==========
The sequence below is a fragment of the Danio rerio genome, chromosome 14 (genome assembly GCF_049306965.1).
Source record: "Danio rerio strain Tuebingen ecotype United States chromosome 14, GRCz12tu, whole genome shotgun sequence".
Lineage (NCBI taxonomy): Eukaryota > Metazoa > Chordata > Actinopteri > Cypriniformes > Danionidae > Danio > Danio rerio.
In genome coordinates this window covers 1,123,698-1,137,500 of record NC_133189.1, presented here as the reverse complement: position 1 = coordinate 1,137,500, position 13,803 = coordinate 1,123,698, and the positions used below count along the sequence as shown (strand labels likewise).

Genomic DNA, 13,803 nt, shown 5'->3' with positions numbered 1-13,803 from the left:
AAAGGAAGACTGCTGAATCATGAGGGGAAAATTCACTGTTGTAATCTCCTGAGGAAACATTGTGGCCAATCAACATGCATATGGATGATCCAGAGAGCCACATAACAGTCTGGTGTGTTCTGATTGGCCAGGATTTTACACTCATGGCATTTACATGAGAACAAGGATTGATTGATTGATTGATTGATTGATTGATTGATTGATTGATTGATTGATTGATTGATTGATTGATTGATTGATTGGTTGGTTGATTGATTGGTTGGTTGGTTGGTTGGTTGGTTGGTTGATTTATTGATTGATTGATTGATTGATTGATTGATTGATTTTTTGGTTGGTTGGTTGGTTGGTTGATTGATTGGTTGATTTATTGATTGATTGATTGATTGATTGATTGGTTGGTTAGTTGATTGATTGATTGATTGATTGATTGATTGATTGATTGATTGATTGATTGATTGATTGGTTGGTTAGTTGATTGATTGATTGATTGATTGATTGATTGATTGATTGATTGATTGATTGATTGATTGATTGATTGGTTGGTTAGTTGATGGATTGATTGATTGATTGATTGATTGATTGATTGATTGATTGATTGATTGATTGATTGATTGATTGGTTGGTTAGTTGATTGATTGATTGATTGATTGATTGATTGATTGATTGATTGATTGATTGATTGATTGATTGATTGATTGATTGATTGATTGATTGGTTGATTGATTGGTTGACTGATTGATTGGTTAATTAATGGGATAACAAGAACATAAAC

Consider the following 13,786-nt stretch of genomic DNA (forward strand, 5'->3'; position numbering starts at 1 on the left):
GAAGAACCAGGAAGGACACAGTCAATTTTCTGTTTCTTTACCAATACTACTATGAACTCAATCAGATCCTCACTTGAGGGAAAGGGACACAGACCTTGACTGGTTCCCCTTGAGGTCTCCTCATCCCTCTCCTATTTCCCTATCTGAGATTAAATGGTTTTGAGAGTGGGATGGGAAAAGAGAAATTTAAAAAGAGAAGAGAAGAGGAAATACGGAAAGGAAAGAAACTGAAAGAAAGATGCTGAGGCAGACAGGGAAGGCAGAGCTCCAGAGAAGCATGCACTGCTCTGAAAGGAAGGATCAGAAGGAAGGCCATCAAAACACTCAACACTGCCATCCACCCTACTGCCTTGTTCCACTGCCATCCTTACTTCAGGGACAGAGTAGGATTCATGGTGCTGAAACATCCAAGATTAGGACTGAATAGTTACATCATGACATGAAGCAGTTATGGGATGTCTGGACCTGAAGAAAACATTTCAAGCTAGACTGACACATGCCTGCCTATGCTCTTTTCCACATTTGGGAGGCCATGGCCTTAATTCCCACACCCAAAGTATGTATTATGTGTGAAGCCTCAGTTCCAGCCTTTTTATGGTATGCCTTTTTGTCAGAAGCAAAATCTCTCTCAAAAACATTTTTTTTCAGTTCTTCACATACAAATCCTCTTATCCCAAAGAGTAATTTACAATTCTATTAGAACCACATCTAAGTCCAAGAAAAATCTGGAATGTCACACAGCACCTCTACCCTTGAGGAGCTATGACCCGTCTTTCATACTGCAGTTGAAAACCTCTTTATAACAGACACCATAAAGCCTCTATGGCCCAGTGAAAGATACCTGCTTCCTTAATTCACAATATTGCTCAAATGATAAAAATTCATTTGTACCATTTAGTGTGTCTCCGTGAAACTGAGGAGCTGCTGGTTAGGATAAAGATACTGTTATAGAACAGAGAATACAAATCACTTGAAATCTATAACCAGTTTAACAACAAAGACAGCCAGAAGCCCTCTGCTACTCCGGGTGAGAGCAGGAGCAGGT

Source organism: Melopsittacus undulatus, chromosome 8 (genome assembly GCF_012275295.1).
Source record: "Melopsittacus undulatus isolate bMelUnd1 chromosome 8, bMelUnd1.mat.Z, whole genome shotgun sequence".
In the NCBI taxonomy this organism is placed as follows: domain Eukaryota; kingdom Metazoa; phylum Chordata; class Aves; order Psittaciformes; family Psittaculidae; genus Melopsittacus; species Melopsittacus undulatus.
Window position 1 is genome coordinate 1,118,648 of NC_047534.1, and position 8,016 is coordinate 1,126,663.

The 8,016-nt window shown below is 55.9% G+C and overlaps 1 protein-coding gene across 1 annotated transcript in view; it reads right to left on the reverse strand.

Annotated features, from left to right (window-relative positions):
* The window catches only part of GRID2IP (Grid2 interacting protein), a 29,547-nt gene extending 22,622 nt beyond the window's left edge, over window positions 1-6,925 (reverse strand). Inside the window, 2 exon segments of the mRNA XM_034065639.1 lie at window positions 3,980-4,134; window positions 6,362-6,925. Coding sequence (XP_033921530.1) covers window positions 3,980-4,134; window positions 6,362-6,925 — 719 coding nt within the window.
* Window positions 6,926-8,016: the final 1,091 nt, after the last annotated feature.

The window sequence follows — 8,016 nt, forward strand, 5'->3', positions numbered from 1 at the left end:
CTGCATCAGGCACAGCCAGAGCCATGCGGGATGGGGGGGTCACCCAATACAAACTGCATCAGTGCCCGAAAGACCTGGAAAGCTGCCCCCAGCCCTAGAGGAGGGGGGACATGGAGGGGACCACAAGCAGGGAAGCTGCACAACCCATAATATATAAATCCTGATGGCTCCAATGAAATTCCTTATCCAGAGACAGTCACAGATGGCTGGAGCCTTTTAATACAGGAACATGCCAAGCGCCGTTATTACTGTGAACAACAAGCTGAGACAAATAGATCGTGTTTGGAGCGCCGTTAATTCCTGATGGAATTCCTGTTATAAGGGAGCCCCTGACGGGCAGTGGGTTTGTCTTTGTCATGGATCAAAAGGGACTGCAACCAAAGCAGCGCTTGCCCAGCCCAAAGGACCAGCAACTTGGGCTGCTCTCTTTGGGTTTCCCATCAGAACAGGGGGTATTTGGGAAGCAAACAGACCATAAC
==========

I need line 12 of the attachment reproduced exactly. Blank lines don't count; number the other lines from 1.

Window position 1 is genome coordinate 1,118,648 of NC_047534.1, and position 8,016 is coordinate 1,126,663.